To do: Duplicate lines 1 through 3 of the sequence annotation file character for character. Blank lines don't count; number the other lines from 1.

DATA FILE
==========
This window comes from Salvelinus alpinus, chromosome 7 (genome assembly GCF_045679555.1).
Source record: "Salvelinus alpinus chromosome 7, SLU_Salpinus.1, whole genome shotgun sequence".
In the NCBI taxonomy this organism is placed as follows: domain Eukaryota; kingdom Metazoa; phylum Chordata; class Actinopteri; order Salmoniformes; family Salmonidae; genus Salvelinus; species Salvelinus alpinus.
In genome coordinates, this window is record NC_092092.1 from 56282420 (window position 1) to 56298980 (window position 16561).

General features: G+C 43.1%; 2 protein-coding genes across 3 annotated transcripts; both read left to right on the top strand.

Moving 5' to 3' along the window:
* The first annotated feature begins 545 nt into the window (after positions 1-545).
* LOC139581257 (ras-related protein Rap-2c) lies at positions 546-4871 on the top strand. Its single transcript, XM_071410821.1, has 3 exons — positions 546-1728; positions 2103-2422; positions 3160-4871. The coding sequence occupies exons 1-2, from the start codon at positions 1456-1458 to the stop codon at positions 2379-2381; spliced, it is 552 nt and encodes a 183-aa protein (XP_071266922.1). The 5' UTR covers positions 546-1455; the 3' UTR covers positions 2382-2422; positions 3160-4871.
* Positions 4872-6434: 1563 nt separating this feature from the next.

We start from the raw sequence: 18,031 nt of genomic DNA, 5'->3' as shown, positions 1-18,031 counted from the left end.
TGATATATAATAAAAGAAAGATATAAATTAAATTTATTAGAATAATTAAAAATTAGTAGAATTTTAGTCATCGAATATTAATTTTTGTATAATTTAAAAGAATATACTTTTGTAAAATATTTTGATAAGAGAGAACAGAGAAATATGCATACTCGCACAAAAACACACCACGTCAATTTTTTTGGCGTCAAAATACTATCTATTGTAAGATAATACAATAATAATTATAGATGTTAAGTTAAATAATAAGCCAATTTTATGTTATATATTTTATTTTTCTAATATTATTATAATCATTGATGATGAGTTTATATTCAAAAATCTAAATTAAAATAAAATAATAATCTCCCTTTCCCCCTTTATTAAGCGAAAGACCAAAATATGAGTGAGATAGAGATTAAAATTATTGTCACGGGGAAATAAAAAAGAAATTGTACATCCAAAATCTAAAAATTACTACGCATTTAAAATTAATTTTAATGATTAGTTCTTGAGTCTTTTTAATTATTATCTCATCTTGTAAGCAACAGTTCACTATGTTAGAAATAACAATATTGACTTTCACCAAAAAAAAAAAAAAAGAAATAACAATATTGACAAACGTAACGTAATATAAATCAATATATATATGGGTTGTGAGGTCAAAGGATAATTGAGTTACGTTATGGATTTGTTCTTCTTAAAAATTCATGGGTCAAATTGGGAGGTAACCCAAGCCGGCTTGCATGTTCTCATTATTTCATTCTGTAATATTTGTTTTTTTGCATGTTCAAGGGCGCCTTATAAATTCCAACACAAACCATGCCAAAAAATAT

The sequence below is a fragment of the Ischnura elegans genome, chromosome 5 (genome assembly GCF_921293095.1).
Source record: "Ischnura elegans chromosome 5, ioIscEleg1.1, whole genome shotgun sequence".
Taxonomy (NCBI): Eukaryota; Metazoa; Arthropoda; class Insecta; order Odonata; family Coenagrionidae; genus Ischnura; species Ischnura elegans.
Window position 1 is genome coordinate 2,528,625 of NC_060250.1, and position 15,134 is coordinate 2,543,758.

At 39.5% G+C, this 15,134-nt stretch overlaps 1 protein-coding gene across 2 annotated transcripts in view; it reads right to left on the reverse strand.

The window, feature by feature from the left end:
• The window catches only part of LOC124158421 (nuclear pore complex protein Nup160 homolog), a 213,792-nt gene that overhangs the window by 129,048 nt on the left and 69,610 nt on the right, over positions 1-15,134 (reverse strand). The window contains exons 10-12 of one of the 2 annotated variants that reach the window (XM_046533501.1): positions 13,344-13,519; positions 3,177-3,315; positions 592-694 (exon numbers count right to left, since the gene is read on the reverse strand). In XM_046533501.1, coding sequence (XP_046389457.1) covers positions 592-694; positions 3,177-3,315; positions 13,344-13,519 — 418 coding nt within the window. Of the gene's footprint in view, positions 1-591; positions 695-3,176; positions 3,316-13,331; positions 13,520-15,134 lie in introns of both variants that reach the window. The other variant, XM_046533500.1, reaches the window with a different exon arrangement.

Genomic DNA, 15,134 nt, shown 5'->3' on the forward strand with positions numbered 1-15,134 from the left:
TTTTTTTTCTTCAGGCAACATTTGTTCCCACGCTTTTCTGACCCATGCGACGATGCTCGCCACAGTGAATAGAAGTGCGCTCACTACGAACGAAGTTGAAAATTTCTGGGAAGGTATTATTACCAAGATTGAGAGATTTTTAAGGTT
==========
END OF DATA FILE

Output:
This window comes from Salvelinus alpinus, chromosome 7 (genome assembly GCF_045679555.1).
Source record: "Salvelinus alpinus chromosome 7, SLU_Salpinus.1, whole genome shotgun sequence".
In the NCBI taxonomy this organism is placed as follows: domain Eukaryota; kingdom Metazoa; phylum Chordata; class Actinopteri; order Salmoniformes; family Salmonidae; genus Salvelinus; species Salvelinus alpinus.